Teachers' experience of support in the mainstream education of pupils with autism

Gilbert Mackay, Ann Grieve, Lisa Glashan

Research output: Contribution to journalArticlepeer-review


This article reports a study of support for pupils with autism in a Scottish education authority. The pupils attend mainstream classes in primary schools but receive additional support from an outreach service. The study aimed to understand the nature of outreach support from a mainstream teacher's point of view. The principal data of the project were interview transcripts from a critical-case sample of five schools. The data were subjected to two levels of analysis. First, they were grouped under five themes concerning teachers' perceptions of support: speech and language therapy; parents, special assistants, communications, and the existing generic learning support team. Second, these five themes were reassembled as a textural and structural analysis which identified areas which influenced teachers' perception of their own competence and the support of others. Among these areas, other professionals' experience of working with pupils who are autistic was valued highly as a source of support.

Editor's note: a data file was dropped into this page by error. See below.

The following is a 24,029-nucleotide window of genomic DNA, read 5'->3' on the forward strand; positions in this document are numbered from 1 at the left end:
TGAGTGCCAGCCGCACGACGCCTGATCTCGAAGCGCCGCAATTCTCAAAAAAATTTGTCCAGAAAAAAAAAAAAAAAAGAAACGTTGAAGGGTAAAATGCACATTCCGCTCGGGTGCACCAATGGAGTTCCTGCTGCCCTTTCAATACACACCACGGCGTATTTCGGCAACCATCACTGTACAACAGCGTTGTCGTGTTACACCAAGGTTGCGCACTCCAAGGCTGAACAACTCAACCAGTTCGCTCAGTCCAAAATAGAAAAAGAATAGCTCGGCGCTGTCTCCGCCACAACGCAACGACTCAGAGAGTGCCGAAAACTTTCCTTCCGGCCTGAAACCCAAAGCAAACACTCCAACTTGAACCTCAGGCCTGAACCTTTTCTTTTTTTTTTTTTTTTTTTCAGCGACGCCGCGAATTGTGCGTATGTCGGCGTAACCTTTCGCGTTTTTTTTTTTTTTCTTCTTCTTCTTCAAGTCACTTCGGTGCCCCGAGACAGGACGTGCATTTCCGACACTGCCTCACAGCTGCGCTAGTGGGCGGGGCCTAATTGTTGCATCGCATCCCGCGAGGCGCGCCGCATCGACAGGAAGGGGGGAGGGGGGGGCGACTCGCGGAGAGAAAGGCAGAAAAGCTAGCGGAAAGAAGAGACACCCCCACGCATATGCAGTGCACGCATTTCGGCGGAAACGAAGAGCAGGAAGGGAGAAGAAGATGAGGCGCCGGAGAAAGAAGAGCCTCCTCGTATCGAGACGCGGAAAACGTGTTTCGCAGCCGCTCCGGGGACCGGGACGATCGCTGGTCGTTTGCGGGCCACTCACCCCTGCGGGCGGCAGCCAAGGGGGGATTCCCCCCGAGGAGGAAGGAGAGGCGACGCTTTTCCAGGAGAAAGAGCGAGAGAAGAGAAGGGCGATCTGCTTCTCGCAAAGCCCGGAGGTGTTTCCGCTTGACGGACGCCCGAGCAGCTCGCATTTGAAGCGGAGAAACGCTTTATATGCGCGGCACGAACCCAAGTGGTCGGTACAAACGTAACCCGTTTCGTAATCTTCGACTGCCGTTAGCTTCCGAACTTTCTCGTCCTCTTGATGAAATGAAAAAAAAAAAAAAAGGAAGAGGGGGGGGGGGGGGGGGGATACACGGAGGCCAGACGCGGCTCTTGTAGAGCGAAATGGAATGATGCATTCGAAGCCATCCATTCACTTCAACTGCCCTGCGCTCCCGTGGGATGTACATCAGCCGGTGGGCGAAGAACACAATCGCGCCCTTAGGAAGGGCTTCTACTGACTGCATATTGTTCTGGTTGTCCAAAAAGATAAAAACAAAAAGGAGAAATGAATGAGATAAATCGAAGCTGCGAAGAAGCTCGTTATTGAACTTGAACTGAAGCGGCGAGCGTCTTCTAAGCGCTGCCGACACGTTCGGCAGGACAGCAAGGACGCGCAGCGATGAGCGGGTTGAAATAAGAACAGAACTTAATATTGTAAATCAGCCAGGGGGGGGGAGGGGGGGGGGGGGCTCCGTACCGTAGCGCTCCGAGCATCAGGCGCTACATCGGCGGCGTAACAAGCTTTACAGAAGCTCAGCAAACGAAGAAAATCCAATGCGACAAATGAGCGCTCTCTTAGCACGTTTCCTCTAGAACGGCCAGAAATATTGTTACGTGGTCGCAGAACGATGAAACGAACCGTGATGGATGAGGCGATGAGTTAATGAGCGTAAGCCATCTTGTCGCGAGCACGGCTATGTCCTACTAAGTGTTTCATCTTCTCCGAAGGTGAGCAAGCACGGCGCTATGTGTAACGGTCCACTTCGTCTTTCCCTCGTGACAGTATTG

Original languageEnglish
Pages (from-to)49-60
Number of pages11
JournalImproving Schools
Issue number1
Publication statusPublished - 2004


  • autism
  • inclusion
  • mainstream
  • support service
  • scottish education
  • special educational needs
  • learning difficulties

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